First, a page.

Getting a Creative Angle on Wedding Ceremony Venue Photos – How We Shot It
Here’s a challenge: How do you capture a perspective from a very high angle, when there is no balcony etc. like you would find at the back of a church? Well, today we answer that question!
The Equipment and Settings
- Nikon D700
- Nikon 18mm f/4 AIS (Old manual focus lens, impossible to find but razor sharp!)
- Giottos Tripod
- 1/1000 sec @ f/8 & ISO 200
- Built-in intervalometer for continuous shooting @ 3 sec intervals
- (For cameras without an intervalometer, an accessory such as an Aputure Remote Trigger is required)
- Manual Exposure, Manual WB, RAW
How We Shot It
There are three main obstacles when you want to capture an image from this perspective:
- Firstly, of course, is camera shake. You’ll need a fast shutter speed and in this situation, the “general rule” of 1/(focal length) is not very helpful. Even though the above image was created on an 18mm wide angle lens, I opted for a 1/1000 sec shutter speed. Why? Because I wanted to be certain that every single image was tack sharp, even if my hands were shaky or if the tripod swayed / wobbled a little bit.
- Secondly is the obvious challenge of getting your camera to click a photo without being able to reach the shutter. You have quite a few options in this situation, but personally since I shoot on Nikon DSLR cameras, I simply program my built-in intervalometer to shoot continuously at 3 second intervals. This way, I don’t have to reset my camera or check the image after every single image I click. I just hold the camera up for 5-10 clicks, trying to keep the camera balanced.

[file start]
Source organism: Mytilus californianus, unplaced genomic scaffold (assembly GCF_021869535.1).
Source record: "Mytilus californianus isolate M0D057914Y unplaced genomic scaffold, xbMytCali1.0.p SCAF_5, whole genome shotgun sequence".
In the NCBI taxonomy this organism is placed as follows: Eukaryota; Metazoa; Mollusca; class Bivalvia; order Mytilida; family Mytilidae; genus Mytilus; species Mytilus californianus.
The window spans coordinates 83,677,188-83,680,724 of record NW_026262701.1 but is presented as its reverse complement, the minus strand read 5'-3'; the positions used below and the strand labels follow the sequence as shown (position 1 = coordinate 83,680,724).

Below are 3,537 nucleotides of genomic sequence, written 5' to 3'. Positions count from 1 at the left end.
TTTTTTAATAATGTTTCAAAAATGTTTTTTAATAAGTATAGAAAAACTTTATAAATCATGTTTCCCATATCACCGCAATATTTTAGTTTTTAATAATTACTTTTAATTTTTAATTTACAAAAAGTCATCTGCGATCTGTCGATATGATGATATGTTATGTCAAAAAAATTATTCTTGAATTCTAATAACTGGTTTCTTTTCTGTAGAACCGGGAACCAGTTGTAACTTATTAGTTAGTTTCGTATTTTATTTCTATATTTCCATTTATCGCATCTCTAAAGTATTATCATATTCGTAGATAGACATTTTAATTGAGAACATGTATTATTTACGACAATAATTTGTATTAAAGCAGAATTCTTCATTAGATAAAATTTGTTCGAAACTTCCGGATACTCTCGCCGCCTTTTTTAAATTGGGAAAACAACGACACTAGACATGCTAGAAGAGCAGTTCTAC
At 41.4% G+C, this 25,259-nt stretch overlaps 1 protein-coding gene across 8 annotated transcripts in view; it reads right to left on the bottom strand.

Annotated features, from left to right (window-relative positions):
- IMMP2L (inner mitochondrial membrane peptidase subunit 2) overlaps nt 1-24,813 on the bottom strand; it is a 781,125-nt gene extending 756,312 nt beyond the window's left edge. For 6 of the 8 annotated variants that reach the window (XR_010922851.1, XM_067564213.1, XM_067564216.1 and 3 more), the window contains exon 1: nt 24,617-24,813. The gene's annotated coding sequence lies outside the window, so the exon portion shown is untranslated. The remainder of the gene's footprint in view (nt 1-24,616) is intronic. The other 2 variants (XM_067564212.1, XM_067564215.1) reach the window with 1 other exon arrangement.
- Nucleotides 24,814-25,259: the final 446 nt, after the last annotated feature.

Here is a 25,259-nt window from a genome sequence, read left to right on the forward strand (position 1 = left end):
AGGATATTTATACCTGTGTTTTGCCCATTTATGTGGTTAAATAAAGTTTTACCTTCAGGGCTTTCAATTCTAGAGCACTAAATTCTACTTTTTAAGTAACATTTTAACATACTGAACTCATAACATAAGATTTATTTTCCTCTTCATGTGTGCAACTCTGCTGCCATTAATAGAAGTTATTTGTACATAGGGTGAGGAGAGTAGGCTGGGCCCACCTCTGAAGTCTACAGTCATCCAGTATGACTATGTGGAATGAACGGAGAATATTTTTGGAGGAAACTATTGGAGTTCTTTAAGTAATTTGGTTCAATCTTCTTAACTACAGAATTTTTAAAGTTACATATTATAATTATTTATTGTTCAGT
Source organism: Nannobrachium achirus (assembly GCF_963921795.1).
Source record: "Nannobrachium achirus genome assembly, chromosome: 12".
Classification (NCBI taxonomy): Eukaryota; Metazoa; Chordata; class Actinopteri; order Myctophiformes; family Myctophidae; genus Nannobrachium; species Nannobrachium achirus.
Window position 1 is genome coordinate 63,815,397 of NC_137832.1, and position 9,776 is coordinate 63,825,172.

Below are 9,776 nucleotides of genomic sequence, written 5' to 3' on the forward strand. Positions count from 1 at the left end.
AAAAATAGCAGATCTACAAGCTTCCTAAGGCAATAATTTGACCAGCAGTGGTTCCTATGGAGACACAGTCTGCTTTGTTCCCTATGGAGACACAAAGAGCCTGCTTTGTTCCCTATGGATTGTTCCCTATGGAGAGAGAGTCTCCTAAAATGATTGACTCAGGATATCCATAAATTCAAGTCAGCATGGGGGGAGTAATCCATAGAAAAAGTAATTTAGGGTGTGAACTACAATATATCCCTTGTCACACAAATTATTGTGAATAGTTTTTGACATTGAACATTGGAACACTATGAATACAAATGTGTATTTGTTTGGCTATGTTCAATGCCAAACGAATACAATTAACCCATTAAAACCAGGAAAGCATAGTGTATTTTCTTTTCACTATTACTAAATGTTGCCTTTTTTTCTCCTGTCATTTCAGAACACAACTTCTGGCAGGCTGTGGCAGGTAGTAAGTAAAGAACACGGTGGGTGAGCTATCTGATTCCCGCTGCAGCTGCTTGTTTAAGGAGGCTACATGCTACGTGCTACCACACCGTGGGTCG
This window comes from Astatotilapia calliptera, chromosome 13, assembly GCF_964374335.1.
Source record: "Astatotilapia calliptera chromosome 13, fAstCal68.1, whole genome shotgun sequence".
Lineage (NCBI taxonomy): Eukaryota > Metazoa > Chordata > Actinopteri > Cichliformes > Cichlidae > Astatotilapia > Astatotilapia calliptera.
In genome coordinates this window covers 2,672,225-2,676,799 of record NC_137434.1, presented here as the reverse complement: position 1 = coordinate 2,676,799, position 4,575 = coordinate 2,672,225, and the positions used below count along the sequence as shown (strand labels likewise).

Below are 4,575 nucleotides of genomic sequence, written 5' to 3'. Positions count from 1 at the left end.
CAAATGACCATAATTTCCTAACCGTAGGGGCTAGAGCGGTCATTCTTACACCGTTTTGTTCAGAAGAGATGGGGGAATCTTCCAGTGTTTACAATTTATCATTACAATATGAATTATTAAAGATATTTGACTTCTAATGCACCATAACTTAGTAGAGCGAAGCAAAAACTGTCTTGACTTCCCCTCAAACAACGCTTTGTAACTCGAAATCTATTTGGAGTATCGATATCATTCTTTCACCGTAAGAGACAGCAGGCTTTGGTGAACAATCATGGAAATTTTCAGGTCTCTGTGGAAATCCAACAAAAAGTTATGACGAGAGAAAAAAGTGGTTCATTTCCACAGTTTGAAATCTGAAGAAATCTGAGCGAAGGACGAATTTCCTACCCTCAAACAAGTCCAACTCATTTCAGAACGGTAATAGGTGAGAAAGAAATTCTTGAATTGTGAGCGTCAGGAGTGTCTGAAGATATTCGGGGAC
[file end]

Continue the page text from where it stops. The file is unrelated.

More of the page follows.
- As you might imagine, framing is not easy for images like this. It helps to give yourself as much “wiggle room” as possible, so that you can make slight (or serious) horizon tilt corrections in post-production. Shooting on an ultra-wide lens always helps, or even a fish-eye lens if you don’t mind the distortion however often times with even the slightest bit of downward composition, (such as in this image) …a fisheye lens will show YOU the photographer at the bottom of the frame! Sometimes that’s okay, of course, if you’re planning to crop to a panorama anyways such as in this case.
Here is what the scene looks like from eye level, and what the photographer (myself in this case) must do in order to achieve the high angle:
Of course, keep in mind that both images are “keepers”, the high angle and the low angle alike. It is just good to create different options and perspectives for your final product!
This image practically “processed itself” perfectly in one click, using an HDR-style preset from the SLR Lounge Preset System, which is available for both Adobe Bridge CS6, and Lightroom 4. The preset takes a single exposure and boosts the shadows while preserving the highlights, thus giving the appearance of the image being an HDR from a single click.
I added a minor amount of burning and dodging to darken the sky and brighten the central area, and the image was finished! Here is the before and after:
Take care, and happy clicking,
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